August weather, stadium wind baffling

Unseasonably cool temperatures have made their mark on fall camp; punters may need wind guide

Wisconsin in August is supposed to be a hot, humid place. This year, however, it has felt more like a series of cool autumn days than a hot summer month, putting a whole new spin on fall camp. Rare has been the day when a coat was not necessary on the windy fields at the Bishop O'Connor Center.

"I would have liked to have some warm weather," Wisconsin coach Barry Alvarez said. "But there's nothing we can do. We just go practice with what we have…You know what, in September, we'll play in some very, very warm weather here, believe it or not. I thought we were supposed to have some 80s this week. We'll see."

Wisconsin's coaches may be cool to the lack of heat, but it likely suits the players just fine.

"I'm sure they like this better than 80s and 80 percent humidity," Alvarez said. "It is much more comfortable getting through a practice with this type of weather."

In Tucson, Ariz., home of the Arizona Wildcats, whom the Badgers will travel to face Sept. 18, the temperature has only dipped below 90 once this month and has surged above 100 on five days, according to the Weather Channel. In contrast, the warmest it has gotten during Wisconsin's fall camp was a high of 81 on Sunday, a day when the Badgers did not take to the practice field.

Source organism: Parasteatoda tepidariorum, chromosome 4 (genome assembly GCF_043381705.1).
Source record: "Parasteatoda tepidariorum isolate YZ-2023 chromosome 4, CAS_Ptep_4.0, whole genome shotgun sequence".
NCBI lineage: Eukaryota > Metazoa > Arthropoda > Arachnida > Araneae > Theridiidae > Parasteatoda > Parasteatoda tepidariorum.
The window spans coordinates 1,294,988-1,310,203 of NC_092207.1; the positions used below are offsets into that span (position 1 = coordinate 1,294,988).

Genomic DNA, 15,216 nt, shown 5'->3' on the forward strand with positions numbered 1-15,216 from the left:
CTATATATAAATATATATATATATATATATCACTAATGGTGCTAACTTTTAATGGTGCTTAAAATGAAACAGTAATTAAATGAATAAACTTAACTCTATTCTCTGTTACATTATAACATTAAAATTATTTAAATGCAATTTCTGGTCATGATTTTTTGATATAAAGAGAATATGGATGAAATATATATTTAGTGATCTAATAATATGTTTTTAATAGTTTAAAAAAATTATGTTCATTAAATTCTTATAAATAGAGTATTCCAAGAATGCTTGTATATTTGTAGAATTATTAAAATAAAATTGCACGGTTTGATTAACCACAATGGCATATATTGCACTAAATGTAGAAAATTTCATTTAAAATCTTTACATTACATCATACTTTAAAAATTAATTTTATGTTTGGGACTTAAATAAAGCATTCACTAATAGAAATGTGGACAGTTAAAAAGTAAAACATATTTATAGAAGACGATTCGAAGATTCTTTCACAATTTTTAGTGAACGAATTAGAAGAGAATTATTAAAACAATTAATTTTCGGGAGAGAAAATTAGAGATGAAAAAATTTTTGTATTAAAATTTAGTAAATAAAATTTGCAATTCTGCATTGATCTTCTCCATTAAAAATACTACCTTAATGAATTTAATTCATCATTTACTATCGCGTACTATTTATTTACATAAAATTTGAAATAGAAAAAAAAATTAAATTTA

How's it gusting, coach?

With its closed-seating bowl and giant scoreboard, the improved Camp Randall Stadium should keep noise in significantly better than last season's edition. The renovated stadium, though, could play tricks on punters and kickers.

"I came down just before we started camp. I stood right here on the numbers and I walked out," Alvarez said. "The wind was at my back. A couple of seconds later it is in my face. The flags (on the goal posts) weren't moving and it was a pretty strong wind. If you notice today, the wind was strong but if you looked at the flags they were laying limp.

"I just told the punters. They need to come down and really see what it does up above, when you get the ball up, regardless of what's happening down here on the floor, with the wind, and see if there is a swirl. That's one thing we should do is get some type of a familiarity with the stadium."

Alvarez, though, does not want his punters or kickers fretting about the swirling wind. When asked whether the punters or kickers would be more affected, Alvarez assumed a sardonic guise.

"My favorite subject. We're going to get in depth in checking the wind for the kickers," Alvarez said facetiously. "I'm going to check it for them and get the velocity and direction and tell them where to aim and all that stuff…Better get that smoke (machine) out here and just follow the wind trail."

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